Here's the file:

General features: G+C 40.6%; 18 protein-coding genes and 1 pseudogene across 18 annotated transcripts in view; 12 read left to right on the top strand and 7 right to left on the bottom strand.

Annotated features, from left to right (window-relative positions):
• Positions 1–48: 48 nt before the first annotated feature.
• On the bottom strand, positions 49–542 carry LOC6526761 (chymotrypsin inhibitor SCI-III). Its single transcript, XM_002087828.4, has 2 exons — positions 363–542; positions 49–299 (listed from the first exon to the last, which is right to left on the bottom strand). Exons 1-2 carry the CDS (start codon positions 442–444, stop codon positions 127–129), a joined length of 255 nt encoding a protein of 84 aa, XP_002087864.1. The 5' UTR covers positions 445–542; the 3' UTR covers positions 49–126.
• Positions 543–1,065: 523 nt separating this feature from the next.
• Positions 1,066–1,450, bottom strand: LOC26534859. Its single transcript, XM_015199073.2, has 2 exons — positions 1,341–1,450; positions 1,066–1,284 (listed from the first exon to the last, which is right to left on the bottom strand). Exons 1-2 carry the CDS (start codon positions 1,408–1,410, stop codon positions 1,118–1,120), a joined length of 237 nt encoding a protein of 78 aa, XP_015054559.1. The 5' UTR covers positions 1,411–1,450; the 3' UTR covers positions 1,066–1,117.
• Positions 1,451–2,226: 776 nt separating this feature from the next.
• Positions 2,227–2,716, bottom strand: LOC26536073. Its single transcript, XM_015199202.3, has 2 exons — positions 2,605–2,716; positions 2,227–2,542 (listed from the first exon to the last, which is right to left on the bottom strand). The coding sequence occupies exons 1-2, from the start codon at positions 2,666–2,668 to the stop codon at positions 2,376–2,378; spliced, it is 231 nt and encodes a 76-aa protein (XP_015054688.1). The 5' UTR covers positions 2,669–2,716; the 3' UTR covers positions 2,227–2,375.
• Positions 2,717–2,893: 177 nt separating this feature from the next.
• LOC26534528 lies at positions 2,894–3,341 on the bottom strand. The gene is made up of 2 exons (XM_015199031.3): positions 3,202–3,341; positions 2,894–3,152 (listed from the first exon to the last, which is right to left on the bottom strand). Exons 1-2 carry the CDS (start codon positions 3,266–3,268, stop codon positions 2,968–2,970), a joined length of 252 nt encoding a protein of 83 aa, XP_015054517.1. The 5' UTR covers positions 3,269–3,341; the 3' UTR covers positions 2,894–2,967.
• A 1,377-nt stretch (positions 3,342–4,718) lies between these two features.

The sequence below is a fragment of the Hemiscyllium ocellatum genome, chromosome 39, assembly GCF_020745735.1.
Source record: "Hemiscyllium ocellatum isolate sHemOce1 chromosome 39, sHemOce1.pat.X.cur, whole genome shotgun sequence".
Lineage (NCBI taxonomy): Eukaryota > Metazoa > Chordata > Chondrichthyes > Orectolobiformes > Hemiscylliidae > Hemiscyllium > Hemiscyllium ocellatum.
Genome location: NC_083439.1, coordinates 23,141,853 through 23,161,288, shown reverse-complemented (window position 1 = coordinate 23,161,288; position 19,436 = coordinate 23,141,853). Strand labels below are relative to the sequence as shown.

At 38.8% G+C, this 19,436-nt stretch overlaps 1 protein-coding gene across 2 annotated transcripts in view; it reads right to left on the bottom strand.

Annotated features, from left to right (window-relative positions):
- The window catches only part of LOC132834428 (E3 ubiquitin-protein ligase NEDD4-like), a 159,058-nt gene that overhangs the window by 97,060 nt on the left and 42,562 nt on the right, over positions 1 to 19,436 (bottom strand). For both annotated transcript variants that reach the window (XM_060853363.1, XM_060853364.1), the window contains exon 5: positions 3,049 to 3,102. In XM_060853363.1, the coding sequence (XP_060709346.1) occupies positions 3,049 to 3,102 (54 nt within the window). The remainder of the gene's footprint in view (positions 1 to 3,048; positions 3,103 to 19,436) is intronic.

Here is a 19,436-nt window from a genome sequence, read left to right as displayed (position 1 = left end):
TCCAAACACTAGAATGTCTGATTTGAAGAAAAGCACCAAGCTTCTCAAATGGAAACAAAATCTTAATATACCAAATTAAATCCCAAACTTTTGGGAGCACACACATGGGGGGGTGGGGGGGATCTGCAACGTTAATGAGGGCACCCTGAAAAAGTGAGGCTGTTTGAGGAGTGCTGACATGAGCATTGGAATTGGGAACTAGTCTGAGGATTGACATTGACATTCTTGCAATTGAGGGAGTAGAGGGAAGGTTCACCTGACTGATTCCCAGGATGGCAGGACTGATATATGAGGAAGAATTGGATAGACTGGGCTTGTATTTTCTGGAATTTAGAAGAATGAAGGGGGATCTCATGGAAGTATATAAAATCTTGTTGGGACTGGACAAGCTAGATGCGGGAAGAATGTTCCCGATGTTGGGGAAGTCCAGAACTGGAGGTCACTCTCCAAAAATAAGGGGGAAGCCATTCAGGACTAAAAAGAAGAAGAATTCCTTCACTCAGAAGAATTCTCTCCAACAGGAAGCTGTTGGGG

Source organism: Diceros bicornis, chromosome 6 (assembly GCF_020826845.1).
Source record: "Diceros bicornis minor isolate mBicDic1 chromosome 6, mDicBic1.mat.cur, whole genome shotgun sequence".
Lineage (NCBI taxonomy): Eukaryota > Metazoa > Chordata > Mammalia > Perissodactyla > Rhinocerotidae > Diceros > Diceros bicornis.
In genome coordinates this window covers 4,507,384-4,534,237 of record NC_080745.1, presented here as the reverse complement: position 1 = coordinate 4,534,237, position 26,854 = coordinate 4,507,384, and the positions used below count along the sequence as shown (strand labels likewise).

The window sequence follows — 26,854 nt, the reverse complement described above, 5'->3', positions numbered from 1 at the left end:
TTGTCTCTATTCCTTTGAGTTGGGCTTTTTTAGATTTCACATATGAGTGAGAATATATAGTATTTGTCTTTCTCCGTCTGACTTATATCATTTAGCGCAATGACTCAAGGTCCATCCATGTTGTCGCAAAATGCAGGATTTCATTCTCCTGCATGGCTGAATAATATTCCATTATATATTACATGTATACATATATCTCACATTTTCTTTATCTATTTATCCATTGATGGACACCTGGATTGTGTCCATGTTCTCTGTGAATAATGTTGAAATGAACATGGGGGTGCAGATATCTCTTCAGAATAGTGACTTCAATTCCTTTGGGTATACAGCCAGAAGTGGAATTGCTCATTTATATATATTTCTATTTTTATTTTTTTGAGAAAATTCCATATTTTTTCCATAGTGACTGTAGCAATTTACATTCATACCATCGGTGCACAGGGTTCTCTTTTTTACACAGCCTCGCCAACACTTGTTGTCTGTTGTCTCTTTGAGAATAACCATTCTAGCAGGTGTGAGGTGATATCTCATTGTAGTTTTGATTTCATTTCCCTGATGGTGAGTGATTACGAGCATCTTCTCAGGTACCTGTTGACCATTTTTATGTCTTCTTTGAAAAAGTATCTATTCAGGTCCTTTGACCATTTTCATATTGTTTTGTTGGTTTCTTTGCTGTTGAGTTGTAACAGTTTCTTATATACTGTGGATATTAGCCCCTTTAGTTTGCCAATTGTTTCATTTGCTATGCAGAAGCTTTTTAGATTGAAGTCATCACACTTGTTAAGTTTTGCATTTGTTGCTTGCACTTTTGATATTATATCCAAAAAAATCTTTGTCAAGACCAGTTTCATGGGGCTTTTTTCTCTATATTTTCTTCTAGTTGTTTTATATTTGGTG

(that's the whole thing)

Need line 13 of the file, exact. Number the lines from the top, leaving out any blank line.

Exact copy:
Source record: "Hemiscyllium ocellatum isolate sHemOce1 chromosome 39, sHemOce1.pat.X.cur, whole genome shotgun sequence".